Young people need and deserve comprehensive sex education based on science and public health, not religious views or ideology,” said National Council of Jewish Women President Nancy Ratzan in a recent statement. A local NCJW section will travel to Trenton on April 23 in support of that view and to learn more about this and other issues.
The day-long program is being sponsored by NCJW, Choice N.J., and the N.J. Religious Coalition for Reproductive Rights.
|State Sen. Loretta Weinberg will receive an award at the April 23 event.|
Joan Snider of Teaneck, a longtime member of NCJW’s Bergen County section and co-chair of the group’s N.J. State Public Affairs Committee, pointed out that while the group advocates on behalf of Jewish issues and actively supports the state of Israel, it is also deeply involved in issues of social justice, particularly those relating to women, children, and families. Statewide, NCJW has about 7,000 members, she said, and the Bergen County section, which has been in existence for some 85 years, has 1,100 members.
In 2006, New Jersey became the fourth state to reject federal funds to help implement abstinence-only sexual education programs in the public schools. Contending that strict adherence to all the elements of the abstinence education program contradicted the state’s core curriculum content standards, the state chose instead to implement a program of comprehensive sex education.
While today nearly half the states have rejected funding for the abstinence-only-until-marriage programs – funding that has amounted to more than $1 billion – no monies have been made available for comprehensive sexuality education, which includes abstinence as one, but not the only, option to prevent pregnancy and sexually transmitted diseases. And this is despite the findings of a study by the U.S. Department of Health and Human Services in 2007 that abstinence-only education did not reduce teenage sexual activity.
Not only have financial resources been lacking, but, said Snider, since there is no uniform curriculum or model for these types of comprehensive programs, their effectiveness varies from place to place.
Between 20 and 30 members of the local section are expected to attend the “Day in Trenton,” an event held every two or three years, said Snider. While the section draws women from all over Bergen County, most members live in Teaneck, Fort Lee, and Hackensack.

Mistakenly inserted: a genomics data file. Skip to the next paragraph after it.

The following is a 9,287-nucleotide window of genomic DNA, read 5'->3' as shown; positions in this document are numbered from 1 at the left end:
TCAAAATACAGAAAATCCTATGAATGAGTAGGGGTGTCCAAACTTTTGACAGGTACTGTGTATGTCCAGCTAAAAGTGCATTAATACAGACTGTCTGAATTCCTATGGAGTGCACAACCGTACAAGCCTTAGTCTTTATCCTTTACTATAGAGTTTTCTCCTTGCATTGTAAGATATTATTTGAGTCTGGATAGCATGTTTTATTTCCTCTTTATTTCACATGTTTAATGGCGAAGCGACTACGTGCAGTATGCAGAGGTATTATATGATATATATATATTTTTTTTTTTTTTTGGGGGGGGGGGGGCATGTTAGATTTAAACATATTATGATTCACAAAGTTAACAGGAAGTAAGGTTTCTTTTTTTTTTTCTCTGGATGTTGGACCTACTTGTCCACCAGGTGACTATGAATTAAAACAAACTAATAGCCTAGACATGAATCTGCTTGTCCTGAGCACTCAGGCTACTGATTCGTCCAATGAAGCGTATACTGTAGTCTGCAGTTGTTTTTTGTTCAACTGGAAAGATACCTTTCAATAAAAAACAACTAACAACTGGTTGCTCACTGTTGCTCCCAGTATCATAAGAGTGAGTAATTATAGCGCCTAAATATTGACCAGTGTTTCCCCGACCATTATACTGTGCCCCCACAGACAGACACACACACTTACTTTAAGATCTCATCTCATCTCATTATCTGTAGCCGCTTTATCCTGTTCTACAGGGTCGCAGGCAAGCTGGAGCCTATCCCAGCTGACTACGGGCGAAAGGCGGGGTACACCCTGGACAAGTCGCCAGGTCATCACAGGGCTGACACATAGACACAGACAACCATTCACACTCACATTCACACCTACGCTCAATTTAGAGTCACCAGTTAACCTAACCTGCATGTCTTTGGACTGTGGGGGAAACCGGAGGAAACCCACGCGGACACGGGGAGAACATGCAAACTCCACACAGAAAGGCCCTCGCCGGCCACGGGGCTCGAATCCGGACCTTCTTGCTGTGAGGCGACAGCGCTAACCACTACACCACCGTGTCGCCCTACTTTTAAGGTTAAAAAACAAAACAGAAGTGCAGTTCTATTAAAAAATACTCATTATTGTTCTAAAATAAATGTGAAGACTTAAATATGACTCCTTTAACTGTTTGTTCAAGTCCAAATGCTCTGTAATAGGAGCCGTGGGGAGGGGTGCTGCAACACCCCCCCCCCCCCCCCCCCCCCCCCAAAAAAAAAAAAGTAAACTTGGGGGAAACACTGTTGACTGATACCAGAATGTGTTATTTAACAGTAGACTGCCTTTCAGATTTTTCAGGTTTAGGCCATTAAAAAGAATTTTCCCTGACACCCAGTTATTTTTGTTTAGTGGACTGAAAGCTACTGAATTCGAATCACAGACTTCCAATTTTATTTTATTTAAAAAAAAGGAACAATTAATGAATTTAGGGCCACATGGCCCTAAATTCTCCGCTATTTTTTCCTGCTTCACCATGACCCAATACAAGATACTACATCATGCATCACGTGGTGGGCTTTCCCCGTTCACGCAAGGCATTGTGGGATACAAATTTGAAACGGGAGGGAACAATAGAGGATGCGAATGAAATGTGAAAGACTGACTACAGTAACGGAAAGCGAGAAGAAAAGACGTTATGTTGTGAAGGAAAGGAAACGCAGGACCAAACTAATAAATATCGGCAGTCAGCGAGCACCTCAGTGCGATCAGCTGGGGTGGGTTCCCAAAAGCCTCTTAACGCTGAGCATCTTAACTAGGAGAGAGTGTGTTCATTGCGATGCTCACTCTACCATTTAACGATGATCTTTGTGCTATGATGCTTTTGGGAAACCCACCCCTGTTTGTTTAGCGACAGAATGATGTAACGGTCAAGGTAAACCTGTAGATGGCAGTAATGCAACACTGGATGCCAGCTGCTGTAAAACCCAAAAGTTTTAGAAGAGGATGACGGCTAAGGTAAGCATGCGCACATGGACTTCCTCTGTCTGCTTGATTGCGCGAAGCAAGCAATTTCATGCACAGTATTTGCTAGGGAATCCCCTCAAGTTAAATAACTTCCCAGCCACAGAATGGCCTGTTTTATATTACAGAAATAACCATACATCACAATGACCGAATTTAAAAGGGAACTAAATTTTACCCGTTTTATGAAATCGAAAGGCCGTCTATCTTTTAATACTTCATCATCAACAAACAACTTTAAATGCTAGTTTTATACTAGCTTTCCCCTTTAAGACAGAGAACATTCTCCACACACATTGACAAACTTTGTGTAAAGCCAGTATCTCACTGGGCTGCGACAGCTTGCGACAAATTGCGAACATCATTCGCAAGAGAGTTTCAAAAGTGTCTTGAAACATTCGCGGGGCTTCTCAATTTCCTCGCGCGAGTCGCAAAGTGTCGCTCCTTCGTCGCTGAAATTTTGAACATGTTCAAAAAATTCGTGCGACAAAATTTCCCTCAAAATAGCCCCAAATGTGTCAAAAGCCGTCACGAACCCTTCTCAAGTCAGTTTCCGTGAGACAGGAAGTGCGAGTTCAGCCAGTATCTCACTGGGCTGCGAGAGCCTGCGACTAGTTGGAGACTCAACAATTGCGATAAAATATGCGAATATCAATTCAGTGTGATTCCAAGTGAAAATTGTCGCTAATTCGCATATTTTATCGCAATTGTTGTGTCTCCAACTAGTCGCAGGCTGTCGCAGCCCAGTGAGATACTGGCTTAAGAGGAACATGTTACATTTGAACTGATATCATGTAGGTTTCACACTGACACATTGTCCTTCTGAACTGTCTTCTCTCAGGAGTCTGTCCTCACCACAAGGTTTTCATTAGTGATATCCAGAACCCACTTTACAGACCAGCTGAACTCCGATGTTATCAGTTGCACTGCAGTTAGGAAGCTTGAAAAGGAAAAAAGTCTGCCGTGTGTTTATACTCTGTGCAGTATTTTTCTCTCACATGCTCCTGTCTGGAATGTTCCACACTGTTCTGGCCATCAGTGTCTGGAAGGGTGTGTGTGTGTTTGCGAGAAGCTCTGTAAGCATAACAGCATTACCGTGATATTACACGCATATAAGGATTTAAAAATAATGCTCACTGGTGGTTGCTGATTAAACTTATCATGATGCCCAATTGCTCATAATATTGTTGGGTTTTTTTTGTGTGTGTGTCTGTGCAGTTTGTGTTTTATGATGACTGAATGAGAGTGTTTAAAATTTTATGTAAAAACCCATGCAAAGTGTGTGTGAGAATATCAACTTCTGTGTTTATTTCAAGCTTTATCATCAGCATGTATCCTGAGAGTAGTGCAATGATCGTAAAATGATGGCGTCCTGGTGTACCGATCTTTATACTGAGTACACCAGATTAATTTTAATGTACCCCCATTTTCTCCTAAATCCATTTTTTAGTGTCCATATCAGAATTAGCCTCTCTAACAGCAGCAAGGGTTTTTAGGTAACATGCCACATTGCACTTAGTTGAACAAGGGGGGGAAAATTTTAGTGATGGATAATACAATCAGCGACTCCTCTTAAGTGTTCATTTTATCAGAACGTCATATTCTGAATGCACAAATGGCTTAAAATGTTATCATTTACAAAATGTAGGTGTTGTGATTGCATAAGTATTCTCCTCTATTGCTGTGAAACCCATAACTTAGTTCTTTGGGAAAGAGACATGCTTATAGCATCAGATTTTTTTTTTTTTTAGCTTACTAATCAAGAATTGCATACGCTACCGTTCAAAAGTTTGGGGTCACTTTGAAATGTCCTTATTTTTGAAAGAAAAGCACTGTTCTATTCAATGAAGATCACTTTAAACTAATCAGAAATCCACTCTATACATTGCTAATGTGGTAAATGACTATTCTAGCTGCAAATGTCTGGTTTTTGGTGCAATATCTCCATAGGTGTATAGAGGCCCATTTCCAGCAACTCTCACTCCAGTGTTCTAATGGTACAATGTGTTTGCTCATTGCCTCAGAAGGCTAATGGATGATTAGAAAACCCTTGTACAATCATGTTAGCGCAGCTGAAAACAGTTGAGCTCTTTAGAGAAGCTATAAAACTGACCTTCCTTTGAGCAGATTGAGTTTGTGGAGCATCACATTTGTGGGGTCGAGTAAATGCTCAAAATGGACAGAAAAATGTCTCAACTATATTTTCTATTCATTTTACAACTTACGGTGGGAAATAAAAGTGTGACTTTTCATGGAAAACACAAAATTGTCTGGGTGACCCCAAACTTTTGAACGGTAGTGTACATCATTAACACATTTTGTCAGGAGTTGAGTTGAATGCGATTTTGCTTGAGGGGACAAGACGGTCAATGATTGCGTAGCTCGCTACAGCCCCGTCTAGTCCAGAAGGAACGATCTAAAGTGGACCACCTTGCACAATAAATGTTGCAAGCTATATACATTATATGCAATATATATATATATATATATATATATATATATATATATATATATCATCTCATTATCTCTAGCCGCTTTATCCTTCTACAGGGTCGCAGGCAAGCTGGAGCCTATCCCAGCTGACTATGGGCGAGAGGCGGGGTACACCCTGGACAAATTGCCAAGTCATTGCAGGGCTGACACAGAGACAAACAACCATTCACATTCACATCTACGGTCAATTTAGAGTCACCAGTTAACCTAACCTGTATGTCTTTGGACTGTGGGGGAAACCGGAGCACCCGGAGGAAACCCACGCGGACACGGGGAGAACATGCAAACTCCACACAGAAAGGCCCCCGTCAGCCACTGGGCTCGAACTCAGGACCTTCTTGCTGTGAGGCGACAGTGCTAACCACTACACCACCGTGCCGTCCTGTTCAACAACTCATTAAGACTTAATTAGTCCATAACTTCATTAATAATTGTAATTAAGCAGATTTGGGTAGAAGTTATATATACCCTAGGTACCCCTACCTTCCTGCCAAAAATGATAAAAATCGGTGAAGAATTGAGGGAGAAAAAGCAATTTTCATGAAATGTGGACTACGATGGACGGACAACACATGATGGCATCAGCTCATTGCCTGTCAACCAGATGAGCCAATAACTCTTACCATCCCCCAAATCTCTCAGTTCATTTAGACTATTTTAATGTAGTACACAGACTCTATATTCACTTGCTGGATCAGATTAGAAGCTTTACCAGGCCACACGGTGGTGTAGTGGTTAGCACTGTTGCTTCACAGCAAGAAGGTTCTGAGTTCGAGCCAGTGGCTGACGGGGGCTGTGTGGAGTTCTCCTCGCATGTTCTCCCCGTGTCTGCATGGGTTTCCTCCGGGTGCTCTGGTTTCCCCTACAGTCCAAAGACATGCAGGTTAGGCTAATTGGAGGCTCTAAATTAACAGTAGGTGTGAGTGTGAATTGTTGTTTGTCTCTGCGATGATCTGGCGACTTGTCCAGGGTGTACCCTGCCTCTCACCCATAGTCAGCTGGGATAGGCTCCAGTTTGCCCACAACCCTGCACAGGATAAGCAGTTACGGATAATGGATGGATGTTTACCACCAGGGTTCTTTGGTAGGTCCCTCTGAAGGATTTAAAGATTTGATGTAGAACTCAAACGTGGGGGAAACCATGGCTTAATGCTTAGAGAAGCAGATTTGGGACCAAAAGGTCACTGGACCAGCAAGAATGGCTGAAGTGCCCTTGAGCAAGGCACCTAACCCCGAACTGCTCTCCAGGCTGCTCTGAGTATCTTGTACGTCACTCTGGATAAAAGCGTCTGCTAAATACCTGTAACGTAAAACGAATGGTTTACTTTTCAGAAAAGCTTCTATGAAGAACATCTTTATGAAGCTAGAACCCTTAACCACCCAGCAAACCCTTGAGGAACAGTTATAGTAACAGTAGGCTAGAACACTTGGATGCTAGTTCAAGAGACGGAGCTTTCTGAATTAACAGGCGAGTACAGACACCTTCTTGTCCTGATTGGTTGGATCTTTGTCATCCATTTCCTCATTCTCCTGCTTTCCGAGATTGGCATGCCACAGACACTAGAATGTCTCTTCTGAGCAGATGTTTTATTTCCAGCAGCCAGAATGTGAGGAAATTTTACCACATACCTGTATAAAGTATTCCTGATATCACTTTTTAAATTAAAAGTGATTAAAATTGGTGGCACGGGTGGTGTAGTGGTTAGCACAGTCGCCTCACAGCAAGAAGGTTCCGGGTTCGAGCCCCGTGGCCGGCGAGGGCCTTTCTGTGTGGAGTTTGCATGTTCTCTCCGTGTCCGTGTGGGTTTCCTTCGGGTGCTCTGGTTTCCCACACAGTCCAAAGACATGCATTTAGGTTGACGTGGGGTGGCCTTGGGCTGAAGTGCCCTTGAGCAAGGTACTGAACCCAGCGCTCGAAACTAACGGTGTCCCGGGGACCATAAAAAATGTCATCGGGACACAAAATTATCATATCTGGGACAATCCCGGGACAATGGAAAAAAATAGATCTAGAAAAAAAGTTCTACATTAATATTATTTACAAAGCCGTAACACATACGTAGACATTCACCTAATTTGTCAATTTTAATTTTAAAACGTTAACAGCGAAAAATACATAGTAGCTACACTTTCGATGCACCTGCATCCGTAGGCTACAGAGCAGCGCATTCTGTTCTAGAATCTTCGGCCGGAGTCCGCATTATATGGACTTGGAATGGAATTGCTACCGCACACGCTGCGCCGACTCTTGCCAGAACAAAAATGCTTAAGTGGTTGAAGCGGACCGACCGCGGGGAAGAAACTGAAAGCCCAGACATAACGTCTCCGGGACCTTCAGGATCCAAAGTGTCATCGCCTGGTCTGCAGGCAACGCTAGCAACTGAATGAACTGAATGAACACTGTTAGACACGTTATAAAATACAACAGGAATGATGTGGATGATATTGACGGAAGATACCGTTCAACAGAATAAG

The Trenton event will include the presentation of Pro-Choice Awards to New Jersey legislators. Among those honored will be state Sen. Loretta Weinberg and Assemblyman Gordon Johnson, both Democrats from District 37, and state Sen. Robert Gordon (D-38). Snider pointed out that while other local legislators may, in fact, be pro-choice, the awards are based on voting records, and newer lawmakers may not yet have had a chance to vote on such issues.
Among the presenters for the morning session – titled “What are our children learning? Is sex education really comprehensive?” – will be Assemblyman Reed Gusciora (D-15), author of bill A794, requiring comprehensive sex education and repeal of the abstinence-only statute. Snider noted that NCJW supports this legislation as well as the Responsible Education About Life (REAL) Act, co-sponsored by Sen. Frank Lautenberg (D-NJ), which would create the first dedicated federal funding stream for comprehensive sex education and set up a system to evaluate the effectiveness of such programs.
Also participating in the discussion will be Nora Gelperin, director of training and education for N.J. Answer, a national organization dedicated to providing and promoting comprehensive adolescent sexuality education; Bill Taverner, director of The Center for Family Life Education at Planned Parenthood of Greater Northern New Jersey; and Elizabeth Gyori, a teen contributor to “Sex, Etc.,” a newsletter published by N.J. Answer.
A second panel discussion will focus on custody and visitation issues, exploring whether children are at risk when parents hurl accusations of child abuse, true or not, at their estranged spouses.
“It’s a difficult issue, hard for judges and attorneys to sort out,” said Snider, explaining that parents may use such accusations as weapons against one another. “This session should open eyes. Each of the panelists will have a different take” on the subject.
Among the speakers, she said, is psychologist Amy Hoch of the CARES Institute, who will “evaluate children’s needs when domestic violence or sexual abuse is alleged,” as well as Middlesex County Superior Court Judge Robert Figarotta and Susie Groisser, an attorney for the Rachel Coalition, which deals with issues of domestic violence.
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